Competence assurance is taking on an increasingly important role at Fugro

As a leader in offshore survey, offshore geotechnical and seabed geophysical services Fugro expect to see competence management playing an increasingly important role in the offshore industry.

Julian Nelson, Manager Operations – Personnel Resources, Fugro GB (North) Marine Limited, and a member of the International Marine Contractors Association (IMCA) Competence & Training Committee, explains why he believes competence management is a valuable tool, alongside the traditional CV.

Based in Aberdeen, Julian joined Fugro in 1989 and worked offshore as a Surveyor before progressing to the role of Party Chief and Offshore Vessel Manager, specialising in geophysical and construction support projects. Julian moved onshore in 2006 and took on his current role as Manager Operations, responsible for the field staff involved in Survey and ROV operations.

Robust system

Through his experience and work with IMCA it was clear that the market was changing and that it required a more ‘robust system to assess the competence of freelance individuals’, rather than relying purely on CVs.

“While a CV outlines a person’s experience, it does not demonstrate competence.” He gives the example that a CV can sometimes simply list equipment or software on a project. “Having worked offshore, I know that if a Sub-Bottom Profiler is mentioned on a Surveyor’s CV, it is unlikely that the individual has the appropriate competence or experience with this equipment.” 

This gap in the adequate assessment of freelancers led to the development of the IMCA freelance e-portfolio, which was made available for offshore survey roles in April. 

More than a list

Julian explains: “By introducing this competence assurance and assessment tool it is possible for individuals to demonstrate that they are competent in carrying out the tasks that they are required to perform pertinent to their role”. 

Additionally, competence has a validity period. Julian adds “Just because a person was competent five years ago doesn’t necessarily mean they are now.  For example, within an individual’s portfolio I would expect to see evidence in support of their continual development. They need to engage to ensure that companies have the most relevant and latest information with regard to their competence and abilities.”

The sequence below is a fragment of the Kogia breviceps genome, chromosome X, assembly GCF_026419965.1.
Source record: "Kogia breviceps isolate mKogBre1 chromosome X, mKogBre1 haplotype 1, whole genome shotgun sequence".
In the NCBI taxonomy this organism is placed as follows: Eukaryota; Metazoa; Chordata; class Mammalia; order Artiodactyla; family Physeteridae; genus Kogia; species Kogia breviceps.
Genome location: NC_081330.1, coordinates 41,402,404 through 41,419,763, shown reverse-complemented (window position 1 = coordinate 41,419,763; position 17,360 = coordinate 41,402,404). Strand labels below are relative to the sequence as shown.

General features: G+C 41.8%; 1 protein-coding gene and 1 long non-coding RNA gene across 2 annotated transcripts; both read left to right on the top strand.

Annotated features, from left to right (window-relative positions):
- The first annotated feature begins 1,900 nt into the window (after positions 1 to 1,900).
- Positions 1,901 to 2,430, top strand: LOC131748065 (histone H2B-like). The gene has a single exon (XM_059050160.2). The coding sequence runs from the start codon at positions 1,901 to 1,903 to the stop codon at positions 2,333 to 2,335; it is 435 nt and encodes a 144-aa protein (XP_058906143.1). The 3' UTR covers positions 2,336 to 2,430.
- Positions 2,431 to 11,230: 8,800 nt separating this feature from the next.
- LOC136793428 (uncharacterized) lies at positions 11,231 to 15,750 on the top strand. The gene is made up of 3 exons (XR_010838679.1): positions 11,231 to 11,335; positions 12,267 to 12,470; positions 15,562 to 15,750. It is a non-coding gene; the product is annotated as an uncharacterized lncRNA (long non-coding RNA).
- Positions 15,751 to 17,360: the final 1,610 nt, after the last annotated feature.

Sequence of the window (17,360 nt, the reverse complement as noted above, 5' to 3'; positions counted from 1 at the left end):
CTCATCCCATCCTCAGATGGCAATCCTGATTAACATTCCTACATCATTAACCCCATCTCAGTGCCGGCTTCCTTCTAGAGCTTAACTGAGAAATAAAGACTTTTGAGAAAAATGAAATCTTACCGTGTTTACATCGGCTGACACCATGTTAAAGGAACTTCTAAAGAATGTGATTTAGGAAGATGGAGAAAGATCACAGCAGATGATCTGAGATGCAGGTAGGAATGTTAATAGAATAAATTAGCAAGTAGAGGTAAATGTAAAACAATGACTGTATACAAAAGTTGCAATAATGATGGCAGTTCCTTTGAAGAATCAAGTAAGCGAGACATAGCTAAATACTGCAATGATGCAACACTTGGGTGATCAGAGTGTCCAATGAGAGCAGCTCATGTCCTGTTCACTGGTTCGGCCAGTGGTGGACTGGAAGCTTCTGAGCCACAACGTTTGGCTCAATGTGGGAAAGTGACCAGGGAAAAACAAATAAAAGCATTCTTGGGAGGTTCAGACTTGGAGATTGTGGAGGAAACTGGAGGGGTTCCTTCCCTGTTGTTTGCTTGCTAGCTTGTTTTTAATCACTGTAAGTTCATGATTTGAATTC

Julian emphasises that a competence assurance programme is not only important for the contracting companies and personnel agencies but is also vital for the freelance individual themselves. For example, this puts freelancers on more of a level playing field with an employee of a company. He adds “This system allows the freelance individual to provide evidence to validate competence, and also seek assessment to close out any potential competence gaps, just as an employee would get the chance to do. As a result, the contracting company, agency and individual them self is assured that ‘they can do what it says on the tin!’”.

Similar IMCA material for ROV is being prepared for release and from Fugro’s point of view the company will be looking to roll this out to ROV freelance personnel when it becomes available.

“I don’t think we will be alone in this. When looking to engage freelance individuals across these disciplines we will expect to see a competence portfolio, together with a CV.”

Competence portfolio

Julian expects to see competence management more wildly embraced in the freelance sector and acknowledges that Atlas has made real strides in this area with its own Competence Programme and with internal verifiers in place.

“In a few years’ time I am optimistic that we will see freelance individuals, personnel agencies and contracting companies engaged to the extent that this will be the norm. I am conscious that this is relatively new and I have no doubt that some companies that work within the offshore survey sector remain unaware of what has been developed. I believe however, that indirectly there will be a certain amount of pressure and expectation to use these tools to ‘capture’ individuals and companies that are yet to come aboard.”

For further information on the Atlas Competence Programme contact Dingena Peddie-Theunisse at